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Yes on Prop. 44

May 18, 1986

One of the most cost-effective ways to develop new water supplies is to use the water we already have more efficiently. Voters can take a significant step in that direction if they approve Proposition 44 on the June 3 primary election ballot.

Proposition 44 is a $150 million bond issue of which half would be loaned to finance local agency water conservation programs and to provide for the development of underground water storage facilities. The limit of each loan would be $5 million. The demand for such assistance became evident after passage of the Clean Water Bond Law of 1984, which included $10 million for water conservation projects. More than 50 agencies applying for such loans were turned down because there wasn't enough money.

The other $75 million in bonds authorized by Proposition 44 would be used, again as low-interest loans, to attack the problem of polluted agricultural drainage water. This problem has been highlighted in the past two years by the situation at Kesterson Reservoir and the Kesterson Wildlife Refuge in the San Joaquin Valley, where there has been death and deformity in waterfowl caused by the concentration of the natural element selenium in irrigation runoff water. A variety of agencies, including federal and state governments, are working on the Kesterson problem.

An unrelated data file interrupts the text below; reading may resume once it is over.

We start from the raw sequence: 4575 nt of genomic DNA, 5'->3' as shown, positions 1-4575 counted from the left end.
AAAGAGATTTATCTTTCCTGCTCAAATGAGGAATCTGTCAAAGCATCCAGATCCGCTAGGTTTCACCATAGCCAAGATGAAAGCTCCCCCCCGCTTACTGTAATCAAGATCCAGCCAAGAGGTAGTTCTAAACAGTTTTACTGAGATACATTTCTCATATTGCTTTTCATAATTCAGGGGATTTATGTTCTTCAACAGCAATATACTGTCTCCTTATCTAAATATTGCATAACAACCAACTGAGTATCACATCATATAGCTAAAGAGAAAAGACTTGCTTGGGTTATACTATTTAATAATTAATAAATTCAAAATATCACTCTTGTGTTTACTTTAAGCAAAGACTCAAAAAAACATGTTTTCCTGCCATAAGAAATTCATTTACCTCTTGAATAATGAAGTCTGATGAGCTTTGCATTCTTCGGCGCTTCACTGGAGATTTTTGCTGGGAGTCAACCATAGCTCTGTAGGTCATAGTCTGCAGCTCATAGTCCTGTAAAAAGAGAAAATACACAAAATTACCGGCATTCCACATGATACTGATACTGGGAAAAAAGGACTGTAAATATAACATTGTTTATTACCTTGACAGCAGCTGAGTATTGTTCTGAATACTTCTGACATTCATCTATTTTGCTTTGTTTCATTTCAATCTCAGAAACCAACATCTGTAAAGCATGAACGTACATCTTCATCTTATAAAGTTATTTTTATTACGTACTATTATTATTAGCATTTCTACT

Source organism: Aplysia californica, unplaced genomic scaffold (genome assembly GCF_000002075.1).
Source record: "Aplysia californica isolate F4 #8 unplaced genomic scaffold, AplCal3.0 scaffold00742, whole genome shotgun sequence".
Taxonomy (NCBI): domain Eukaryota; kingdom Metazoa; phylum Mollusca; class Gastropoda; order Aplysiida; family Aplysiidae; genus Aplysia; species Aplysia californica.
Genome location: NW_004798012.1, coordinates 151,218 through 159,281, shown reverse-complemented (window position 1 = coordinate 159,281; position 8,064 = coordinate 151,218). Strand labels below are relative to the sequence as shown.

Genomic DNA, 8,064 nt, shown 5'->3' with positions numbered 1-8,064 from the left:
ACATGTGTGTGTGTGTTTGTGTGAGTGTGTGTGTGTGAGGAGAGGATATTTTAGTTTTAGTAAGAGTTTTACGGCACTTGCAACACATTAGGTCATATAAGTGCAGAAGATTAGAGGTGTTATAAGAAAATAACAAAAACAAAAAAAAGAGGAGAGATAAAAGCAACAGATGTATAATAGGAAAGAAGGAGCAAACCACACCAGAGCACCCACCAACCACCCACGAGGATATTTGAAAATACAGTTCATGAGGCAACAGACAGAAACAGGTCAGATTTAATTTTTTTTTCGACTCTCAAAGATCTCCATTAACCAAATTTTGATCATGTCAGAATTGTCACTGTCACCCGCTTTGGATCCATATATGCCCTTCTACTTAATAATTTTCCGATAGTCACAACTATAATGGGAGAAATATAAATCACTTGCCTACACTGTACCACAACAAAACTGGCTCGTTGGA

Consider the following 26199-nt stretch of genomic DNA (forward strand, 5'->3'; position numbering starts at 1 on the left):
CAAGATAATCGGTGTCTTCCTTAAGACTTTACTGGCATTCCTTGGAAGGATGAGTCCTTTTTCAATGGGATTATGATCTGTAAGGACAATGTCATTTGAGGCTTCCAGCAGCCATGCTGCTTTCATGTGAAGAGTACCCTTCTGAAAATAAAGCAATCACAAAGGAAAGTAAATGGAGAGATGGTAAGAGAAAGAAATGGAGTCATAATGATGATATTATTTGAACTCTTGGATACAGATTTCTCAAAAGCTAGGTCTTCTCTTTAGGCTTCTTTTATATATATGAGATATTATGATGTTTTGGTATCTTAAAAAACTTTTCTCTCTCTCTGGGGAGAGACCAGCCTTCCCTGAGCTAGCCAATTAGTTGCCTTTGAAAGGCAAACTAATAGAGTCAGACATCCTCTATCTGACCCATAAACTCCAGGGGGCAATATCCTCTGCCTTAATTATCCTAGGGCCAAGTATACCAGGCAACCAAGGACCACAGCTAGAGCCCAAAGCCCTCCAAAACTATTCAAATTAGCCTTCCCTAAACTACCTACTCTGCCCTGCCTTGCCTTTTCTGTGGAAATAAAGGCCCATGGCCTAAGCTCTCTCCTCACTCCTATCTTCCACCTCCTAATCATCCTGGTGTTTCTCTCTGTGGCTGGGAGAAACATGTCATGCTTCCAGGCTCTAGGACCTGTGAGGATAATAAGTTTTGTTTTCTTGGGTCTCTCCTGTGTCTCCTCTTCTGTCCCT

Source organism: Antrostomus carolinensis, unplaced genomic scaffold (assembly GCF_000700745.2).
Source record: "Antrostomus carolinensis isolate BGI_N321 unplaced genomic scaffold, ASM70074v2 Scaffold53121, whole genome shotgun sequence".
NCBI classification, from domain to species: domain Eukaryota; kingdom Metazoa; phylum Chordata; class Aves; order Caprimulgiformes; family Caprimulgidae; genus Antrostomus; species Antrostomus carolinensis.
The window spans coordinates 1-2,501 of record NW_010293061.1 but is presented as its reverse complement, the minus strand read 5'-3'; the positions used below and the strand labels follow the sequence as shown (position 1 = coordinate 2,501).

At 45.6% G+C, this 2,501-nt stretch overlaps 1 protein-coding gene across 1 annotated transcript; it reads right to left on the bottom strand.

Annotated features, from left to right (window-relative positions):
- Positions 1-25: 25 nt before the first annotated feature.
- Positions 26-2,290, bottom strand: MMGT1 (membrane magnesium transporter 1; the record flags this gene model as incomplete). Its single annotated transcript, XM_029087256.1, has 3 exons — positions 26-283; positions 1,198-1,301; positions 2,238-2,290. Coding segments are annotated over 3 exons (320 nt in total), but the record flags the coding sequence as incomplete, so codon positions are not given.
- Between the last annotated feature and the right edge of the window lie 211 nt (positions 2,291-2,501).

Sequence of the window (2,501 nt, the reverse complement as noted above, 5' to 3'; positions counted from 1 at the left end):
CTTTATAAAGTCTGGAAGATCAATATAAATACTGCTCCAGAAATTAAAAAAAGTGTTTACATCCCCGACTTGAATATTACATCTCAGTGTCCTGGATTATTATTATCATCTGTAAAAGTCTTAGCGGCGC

But the state Water Resources Control Board says Kesterson is just part of a problem that is expected to plague some 200,000 acres by 1995. Opponents of Proposition 44 contend that the agriculture industry should be responsible for cleaning up its own mess. That is true to the extent the pollution can be traced to specific sources and negligence on the part of the polluter.

But Proposition 44 provides a response to a broader irrigation drainage problem and may help assure that other Kestersons do not develop. Loans limited to $20 million each could be made to public agencies by the Water Resources Control Board for treatment or disposal of irrigation runoff. Clearly, treatment would be the preferable alternative. Each loan would have to receive legislative review so it is not likely that a blatant polluter could evade its own responsibility and receive an unwarranted bail out from the state.

Water supply and control of irrigation drainage are major state problems. Proposition 44 takes a modern approach to both and deserves to pass.

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